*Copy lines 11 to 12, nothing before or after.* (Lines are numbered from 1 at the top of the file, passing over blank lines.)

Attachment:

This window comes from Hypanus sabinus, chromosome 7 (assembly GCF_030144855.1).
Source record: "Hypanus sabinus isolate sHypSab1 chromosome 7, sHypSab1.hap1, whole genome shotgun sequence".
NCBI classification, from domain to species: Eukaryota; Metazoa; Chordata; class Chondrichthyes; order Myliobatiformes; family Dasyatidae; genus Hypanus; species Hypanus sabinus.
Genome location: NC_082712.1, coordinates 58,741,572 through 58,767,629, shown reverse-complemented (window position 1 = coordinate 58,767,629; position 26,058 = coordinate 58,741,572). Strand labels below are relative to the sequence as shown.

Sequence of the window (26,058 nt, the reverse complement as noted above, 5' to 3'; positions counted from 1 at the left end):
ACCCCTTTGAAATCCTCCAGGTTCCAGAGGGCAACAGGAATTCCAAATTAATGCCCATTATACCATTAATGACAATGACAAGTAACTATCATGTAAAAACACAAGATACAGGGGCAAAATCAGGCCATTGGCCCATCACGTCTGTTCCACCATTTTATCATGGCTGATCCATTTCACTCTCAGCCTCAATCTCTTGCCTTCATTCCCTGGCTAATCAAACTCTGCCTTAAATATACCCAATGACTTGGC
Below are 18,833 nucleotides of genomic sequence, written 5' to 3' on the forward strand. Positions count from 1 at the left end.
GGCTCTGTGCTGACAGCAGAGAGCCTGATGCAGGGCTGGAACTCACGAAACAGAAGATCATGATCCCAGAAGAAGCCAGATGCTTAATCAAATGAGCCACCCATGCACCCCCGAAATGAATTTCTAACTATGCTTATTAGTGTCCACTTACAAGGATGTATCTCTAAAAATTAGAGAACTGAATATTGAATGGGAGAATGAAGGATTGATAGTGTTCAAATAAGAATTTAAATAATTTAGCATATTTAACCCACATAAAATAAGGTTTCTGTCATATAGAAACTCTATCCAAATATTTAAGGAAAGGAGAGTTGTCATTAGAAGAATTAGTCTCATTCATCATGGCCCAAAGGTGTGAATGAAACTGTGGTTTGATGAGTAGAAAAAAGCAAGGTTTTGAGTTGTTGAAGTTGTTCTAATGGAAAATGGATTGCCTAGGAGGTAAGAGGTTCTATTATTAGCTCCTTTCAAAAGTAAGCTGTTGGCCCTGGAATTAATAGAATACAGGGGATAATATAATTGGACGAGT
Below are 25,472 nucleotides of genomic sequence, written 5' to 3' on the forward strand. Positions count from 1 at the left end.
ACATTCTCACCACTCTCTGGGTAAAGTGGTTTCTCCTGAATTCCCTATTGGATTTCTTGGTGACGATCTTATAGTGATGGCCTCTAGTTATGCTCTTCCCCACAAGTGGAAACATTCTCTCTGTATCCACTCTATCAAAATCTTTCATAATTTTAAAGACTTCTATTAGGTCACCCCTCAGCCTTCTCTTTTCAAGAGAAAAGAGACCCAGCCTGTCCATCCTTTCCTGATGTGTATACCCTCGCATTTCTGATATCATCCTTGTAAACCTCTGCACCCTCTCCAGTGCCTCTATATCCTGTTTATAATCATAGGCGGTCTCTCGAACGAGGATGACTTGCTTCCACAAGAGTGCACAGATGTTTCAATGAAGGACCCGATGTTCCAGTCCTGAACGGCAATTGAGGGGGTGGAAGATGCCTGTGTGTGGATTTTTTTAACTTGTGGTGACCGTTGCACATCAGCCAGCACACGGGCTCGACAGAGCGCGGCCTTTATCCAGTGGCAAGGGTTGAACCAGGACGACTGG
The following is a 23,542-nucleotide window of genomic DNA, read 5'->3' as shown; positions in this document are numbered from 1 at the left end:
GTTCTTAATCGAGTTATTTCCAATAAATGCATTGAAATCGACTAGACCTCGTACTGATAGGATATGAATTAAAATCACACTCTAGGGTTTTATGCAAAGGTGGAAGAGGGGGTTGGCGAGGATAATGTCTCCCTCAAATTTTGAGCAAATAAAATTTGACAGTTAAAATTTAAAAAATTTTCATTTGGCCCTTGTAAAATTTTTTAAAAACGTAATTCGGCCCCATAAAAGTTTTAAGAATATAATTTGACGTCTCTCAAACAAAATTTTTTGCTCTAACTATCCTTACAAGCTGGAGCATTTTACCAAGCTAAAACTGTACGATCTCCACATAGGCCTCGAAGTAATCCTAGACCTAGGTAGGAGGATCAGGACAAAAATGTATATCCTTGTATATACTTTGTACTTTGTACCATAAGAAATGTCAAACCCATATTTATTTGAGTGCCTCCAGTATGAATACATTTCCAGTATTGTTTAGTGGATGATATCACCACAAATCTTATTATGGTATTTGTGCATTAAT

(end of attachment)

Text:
The following is a 23,542-nucleotide window of genomic DNA, read 5'->3' as shown; positions in this document are numbered from 1 at the left end:
GTTCTTAATCGAGTTATTTCCAATAAATGCATTGAAATCGACTAGACCTCGTACTGATAGGATATGAATTAAAATCACACTCTAGGGTTTTATGCAAAGGTGGAAGAGGGGGTTGGCGAGGATAATGTCTCCCTCAAATTTTGAGCAAATAAAATTTGACAGTTAAAATTTAAAAAATTTTCATTTGGCCCTTGTAAAATTTTTTAAAAACGTAATTCGGCCCCATAAAAGTTTTAAGAATATAATTTGACGTCTCTCAAACAAAATTTTTTGCTCTAACTATCCTTACAAGCTGGAGCATTTTACCAAGCTAAAACTGTACGATCTCCACATAGGCCTCGAAGTAATCCTAGACCTAGGTAGGAGGATCAGGACAAAAATGTATATCCTTGTATATACTTTGTACTTTGTACCATAAGAAATGTCAAACCCATATTTATTTGAGTGCCTCCAGTATGAATACATTTCCAGTATTGTTTAGTGGATGATATCACCACAAATCTTATTATGGTATTTGTGCATTAAT